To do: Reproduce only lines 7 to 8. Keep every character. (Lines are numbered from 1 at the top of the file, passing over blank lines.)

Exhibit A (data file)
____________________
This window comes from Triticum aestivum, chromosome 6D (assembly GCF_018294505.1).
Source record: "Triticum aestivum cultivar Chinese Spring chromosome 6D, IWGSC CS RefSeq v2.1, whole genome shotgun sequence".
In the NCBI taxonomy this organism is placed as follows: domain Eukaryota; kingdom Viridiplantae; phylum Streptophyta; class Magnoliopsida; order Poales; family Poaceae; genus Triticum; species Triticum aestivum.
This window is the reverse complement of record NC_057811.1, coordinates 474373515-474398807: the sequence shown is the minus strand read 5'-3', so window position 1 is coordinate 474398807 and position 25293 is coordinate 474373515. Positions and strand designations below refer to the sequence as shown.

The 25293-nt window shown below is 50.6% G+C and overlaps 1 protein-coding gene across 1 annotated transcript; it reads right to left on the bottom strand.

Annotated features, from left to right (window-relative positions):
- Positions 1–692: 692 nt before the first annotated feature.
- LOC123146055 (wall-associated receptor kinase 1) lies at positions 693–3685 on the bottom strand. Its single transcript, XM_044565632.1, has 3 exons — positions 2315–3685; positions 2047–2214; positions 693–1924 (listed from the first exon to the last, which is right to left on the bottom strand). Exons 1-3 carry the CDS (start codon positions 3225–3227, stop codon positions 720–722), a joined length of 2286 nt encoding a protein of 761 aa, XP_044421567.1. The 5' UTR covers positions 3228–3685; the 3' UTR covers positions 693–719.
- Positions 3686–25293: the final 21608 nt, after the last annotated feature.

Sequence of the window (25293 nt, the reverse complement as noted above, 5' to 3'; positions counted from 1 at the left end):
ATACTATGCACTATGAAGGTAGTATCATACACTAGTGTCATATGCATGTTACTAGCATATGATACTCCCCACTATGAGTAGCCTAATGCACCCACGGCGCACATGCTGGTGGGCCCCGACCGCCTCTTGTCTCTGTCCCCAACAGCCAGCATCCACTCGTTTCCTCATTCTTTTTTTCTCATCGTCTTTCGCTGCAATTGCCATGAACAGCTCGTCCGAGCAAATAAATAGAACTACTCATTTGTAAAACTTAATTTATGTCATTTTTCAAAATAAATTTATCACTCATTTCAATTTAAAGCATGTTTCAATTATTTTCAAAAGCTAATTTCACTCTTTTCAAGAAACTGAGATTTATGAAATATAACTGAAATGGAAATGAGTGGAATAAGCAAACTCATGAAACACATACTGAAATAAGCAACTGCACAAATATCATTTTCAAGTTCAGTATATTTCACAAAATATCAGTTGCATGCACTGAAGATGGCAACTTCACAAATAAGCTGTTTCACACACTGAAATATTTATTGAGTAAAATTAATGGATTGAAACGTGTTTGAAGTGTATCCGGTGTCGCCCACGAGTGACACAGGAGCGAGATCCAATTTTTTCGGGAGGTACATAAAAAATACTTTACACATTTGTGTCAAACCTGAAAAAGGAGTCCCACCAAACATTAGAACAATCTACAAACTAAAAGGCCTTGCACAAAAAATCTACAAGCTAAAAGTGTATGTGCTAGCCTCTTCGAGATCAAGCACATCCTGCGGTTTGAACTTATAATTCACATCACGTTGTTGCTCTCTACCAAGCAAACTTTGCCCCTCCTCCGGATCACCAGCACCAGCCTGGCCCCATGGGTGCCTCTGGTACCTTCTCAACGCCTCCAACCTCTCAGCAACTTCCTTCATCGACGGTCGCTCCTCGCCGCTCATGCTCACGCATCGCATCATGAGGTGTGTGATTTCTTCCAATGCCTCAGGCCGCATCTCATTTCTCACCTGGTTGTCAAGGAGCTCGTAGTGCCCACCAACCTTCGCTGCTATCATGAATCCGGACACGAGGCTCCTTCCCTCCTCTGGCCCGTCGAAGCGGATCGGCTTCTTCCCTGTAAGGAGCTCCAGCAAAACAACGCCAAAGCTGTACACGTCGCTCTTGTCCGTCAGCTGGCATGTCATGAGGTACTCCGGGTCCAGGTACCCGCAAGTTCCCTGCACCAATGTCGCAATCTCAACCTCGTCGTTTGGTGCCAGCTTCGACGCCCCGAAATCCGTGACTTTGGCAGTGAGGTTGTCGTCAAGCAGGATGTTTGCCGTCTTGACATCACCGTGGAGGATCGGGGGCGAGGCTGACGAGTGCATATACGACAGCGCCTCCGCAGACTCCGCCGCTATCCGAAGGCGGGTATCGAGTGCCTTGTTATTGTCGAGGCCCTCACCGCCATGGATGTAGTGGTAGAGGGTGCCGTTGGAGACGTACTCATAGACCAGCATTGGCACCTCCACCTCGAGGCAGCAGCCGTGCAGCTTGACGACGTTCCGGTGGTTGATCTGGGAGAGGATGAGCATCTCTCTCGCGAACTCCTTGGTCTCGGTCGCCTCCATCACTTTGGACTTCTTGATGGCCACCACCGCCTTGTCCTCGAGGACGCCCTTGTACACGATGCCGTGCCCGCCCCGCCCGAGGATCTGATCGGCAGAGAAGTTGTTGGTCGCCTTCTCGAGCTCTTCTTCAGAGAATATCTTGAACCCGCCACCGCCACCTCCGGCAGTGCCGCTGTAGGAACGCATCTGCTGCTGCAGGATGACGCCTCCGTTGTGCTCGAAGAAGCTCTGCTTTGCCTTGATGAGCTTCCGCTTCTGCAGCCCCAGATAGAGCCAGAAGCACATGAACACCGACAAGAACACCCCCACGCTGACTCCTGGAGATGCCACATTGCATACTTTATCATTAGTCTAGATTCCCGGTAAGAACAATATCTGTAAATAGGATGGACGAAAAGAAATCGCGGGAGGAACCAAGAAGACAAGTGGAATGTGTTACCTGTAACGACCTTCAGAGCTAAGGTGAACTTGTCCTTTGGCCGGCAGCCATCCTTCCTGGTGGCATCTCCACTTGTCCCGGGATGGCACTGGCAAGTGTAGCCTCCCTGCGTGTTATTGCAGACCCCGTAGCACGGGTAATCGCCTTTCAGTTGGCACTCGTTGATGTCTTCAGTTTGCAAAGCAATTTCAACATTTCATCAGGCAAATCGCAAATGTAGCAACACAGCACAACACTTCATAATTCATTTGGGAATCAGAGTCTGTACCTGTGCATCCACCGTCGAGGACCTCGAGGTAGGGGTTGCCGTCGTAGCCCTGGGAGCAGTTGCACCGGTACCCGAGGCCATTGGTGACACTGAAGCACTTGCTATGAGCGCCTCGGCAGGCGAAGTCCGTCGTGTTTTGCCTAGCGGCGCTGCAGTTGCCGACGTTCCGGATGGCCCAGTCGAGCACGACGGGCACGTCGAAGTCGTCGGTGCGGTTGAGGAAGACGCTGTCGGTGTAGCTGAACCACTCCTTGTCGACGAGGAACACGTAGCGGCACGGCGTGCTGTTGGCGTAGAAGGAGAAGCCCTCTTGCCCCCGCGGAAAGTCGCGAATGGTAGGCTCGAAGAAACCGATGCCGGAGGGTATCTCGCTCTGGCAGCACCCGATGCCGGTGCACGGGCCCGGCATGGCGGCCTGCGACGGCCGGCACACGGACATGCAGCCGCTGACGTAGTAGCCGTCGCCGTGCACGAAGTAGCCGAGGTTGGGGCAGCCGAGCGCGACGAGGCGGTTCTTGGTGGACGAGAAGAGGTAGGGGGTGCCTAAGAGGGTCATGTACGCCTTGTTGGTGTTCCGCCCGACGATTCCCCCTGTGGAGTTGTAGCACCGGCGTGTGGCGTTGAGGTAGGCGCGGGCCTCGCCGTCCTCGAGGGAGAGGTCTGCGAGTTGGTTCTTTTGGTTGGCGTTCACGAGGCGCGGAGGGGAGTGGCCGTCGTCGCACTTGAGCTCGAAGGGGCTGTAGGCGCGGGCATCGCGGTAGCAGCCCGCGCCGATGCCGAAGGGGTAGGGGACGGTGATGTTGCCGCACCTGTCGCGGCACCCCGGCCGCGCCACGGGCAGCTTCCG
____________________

- Positions 1–692: 692 nt before the first annotated feature.
- LOC123146055 (wall-associated receptor kinase 1) lies at positions 693–3685 on the bottom strand. Its single transcript, XM_044565632.1, has 3 exons — positions 2315–3685; positions 2047–2214; positions 693–1924 (listed from the first exon to the last, which is right to left on the bottom strand). Exons 1-3 carry the CDS (start codon positions 3225–3227, stop codon positions 720–722), a joined length of 2286 nt encoding a protein of 761 aa, XP_044421567.1. The 5' UTR covers positions 3228–3685; the 3' UTR covers positions 693–719.